Ironically, environmentalism has long been criticized as something that is merely a privilege of those with time and money to spare, not those who are scraping by day to day, trying to eke out an existence. Yet ecological problems impact the poor and needy much harder than those with resources, whether that be pollution, loss of forests and game, or lack of access to clean water.
This is also true when it comes to energy use, especially for heating. The less well-off tend to live in older buildings, which often have less insulation and less efficient heating and cooling technology. They can't afford to install new efficient windows and doors, or switch to energy-sipping appliances. Therefore, they spend a bigger proportion of money trying to stay warm, meaning down the line they have even less wealth.
Now, a progressive program in Toronto, Canada seeks to provide some relief to the more than 320,000 families there who rely on food banks, reports the Toronto Star. Ontario's Energy GreenBox program, now in its second year, will pass out 25,000 kits from food banks, stocked with items designed to keep the cold out and the heat in, like treatments to seal windows and doors. Last year, 20,000 kits were sent out.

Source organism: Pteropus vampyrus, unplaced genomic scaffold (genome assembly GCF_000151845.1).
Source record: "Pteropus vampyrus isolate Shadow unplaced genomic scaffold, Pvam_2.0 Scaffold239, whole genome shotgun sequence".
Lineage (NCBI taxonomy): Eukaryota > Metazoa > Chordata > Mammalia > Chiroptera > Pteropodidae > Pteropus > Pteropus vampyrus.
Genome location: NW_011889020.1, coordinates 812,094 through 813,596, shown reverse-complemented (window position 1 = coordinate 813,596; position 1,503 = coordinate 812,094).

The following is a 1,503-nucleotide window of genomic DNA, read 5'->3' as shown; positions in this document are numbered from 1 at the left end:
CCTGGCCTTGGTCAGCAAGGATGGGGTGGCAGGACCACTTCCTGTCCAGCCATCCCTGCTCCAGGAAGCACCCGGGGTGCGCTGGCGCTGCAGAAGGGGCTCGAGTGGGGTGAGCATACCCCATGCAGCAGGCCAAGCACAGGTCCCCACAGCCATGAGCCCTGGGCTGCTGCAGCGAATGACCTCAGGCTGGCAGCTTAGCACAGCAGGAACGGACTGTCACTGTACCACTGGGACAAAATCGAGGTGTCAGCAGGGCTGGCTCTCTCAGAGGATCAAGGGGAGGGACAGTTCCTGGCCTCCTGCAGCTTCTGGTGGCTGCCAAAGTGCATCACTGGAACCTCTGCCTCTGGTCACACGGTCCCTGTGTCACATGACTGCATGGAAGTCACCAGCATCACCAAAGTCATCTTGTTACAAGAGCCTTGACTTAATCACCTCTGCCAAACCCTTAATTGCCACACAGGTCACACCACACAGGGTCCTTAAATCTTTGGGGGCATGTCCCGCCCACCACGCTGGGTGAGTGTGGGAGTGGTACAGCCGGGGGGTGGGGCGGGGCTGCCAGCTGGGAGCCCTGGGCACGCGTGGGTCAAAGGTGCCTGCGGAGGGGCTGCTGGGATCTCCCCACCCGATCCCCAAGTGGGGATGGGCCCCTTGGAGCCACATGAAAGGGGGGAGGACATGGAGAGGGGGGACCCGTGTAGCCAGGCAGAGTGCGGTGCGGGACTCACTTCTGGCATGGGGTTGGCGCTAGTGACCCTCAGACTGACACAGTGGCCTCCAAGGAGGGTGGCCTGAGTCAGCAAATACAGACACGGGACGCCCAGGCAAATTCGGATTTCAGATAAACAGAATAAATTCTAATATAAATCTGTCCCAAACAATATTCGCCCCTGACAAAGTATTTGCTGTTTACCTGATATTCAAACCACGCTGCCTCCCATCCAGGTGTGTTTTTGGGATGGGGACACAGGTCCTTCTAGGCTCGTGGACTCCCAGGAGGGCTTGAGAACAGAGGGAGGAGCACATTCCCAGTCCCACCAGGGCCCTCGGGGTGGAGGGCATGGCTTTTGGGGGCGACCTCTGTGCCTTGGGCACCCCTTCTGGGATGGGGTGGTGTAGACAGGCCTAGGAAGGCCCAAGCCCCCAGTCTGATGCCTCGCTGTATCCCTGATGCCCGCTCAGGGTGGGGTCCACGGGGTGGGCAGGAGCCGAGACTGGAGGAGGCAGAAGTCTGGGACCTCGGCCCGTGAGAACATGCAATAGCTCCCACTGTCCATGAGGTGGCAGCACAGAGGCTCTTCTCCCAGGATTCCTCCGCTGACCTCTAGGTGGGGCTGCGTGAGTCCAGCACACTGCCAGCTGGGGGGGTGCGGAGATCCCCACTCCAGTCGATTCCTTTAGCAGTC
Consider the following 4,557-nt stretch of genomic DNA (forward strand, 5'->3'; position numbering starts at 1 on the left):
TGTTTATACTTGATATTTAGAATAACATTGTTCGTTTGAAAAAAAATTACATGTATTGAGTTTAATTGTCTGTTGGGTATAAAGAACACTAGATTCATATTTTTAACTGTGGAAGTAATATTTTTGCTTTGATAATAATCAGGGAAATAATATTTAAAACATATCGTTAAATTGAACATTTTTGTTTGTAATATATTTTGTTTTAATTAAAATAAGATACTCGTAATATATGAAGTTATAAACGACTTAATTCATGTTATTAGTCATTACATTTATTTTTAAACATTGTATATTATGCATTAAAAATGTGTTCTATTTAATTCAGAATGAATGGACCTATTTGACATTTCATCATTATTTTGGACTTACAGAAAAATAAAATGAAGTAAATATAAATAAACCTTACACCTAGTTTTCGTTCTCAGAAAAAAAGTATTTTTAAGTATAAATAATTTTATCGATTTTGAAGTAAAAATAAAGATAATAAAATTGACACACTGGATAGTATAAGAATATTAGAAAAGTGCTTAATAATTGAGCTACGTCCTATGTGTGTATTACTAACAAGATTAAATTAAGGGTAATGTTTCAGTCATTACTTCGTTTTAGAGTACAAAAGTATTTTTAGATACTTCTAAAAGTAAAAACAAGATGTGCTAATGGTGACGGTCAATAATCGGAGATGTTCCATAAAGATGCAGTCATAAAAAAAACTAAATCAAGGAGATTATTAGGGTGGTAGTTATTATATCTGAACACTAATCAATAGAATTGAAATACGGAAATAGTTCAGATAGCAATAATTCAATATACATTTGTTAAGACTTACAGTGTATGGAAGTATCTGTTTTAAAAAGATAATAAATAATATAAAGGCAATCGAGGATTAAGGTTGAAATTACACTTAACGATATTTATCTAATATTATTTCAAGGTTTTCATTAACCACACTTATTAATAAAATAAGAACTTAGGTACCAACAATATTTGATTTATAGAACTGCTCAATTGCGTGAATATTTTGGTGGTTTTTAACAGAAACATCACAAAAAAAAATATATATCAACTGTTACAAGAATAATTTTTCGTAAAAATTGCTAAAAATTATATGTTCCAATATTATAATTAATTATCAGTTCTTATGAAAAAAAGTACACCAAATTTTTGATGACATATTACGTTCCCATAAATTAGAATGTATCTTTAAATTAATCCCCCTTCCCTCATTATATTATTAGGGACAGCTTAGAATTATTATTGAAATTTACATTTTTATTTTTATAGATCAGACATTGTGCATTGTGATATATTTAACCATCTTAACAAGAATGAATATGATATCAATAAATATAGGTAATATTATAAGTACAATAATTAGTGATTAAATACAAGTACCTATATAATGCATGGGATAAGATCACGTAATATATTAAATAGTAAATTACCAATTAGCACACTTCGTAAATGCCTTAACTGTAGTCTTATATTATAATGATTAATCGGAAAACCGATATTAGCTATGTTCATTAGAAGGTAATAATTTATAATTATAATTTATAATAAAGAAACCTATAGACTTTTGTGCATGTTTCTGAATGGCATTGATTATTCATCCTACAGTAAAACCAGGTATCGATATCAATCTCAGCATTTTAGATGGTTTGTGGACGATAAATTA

The boxes will also feature information on a pilot project launched by Enbridge Gas in June, which provides home energy audits for local low-income families. If the house qualifies, the program assists with the installation of energy-saving devices.
The program is a partnership between the Ontario Association of Food Banks and Friends of the Earth Canada, with the support of founding sponsor Enbridge Gas Distribution Inc.
Toronto's program sounds like a true win-win, in which the city (known for high carbon emissions because of its cold climate) can reduce global warming impact, save homeowners money and get the word out about going greener.
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